In the early days of the pandemic, the federal government focused on providing citizens with stimulus checks. Later, monthly child tax credit payments were added to the mix. Those payments from the federal government are now largely a thing of the past, but some states have begun to offer citizens stimulus checks at the state level.
One state is planning to do just that, but it is selling it as a way to help citizens deal with rising inflation.
According to the Bangor Daily News, Maine’s governor, Janet Mills, has proposed distributing “inflation relief checks” and has actually upped the proposal due to higher-than-expected state revenues.
The state has proposed sending $750 checks to 800,000 people beginning in July. The proposal had originally been for $500 checks before projections changed.
The governor has said that her proposal would return half of the existing budget surplus to Maine’s taxpayers.
“This budget proposal is bipartisan in nature, drawing on good ideas from both Republicans and Democrats to tackle some of Maine’s most pressing issues, like inflation and our longstanding workforce shortage, by giving back money to Maine people, delivering tax relief for working families, and providing two years of free community college to help our students and our employers,” Governor Mills said when announcing the proposal in February.
“It accomplishes these important things in a fiscally-responsible manner while also increasing the Rainy Day Fund to a new, record high. I look forward to working with the Legislature as they consider this proposal and applaud them for the ideas we incorporated into it.”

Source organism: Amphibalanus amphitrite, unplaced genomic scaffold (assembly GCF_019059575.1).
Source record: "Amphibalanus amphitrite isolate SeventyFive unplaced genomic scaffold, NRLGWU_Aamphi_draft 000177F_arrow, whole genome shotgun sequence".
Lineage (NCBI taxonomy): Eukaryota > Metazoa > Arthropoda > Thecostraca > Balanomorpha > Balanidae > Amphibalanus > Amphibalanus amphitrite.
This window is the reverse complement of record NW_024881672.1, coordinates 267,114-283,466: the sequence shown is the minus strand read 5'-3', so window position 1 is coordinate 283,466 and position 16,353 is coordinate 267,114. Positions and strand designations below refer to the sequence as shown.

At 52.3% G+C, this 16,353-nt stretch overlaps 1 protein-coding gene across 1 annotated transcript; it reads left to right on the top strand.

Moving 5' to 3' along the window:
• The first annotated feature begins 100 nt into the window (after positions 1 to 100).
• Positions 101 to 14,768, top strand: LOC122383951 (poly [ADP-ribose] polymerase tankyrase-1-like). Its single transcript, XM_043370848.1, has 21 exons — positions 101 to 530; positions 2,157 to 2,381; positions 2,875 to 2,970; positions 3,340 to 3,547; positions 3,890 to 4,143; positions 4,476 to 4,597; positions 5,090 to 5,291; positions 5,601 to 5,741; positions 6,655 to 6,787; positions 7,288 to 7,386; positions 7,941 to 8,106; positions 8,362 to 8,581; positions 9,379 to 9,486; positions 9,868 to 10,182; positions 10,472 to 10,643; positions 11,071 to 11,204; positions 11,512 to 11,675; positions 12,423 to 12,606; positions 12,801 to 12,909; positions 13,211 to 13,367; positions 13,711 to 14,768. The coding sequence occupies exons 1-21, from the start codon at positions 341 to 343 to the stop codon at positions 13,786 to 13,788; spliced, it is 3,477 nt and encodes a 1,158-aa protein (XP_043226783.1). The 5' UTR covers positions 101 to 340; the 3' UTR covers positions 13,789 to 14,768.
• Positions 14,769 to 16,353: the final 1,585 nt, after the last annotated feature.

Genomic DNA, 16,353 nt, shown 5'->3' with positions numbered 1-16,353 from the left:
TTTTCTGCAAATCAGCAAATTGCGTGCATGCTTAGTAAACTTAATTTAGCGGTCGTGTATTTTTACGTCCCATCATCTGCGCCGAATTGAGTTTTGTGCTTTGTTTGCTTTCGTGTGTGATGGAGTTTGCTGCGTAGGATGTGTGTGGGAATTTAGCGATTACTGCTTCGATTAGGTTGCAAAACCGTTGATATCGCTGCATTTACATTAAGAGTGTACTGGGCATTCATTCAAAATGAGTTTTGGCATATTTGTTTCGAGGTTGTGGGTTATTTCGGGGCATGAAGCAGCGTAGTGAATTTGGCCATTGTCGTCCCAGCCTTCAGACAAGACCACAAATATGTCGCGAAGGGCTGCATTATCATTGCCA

Former Gov. Paul LePage, a Republican who is running against the Democratic incumbent this fall, has proposed using the budget surplus to cut taxes, the newspaper said.
“Maine people are grappling with the increased costs as a result of pandemic-driven inflation, ranging from higher energy costs to increased prices of everyday goods,” a fact sheet from the governor said. "While the Governor cannot control the impact of COVID-19 on global markets, she can make sure that we deliver to Maine people the resources they need to deal with these higher costs. To help them, Governor Mills is proposing giving back half the budget surplus to the taxpayers of Maine, consistent with the calls of Republican lawmakers.”
While the idea of the checks is to help Mainers deal with inflation, it has been argued in the last year that it was the federal stimulus efforts that helped bring about inflation in the first place. The Federal Reserve has hinted at this, as has President Biden himself. That’s partly why no further stimulus check legislation has advanced in Washington.
Stephen Silver, a technology writer for The National Interest, is a journalist, essayist and film critic, who is also a contributor to The Philadelphia Inquirer, Philly Voice, Philadelphia Weekly, the Jewish Telegraphic Agency, Living Life Fearless, Backstage magazine, Broad Street Review and Splice Today. The co-founder of the Philadelphia Film Critics Circle, Stephen lives in suburban Philadelphia with his wife and two sons. Follow him on Twitter at @StephenSilver.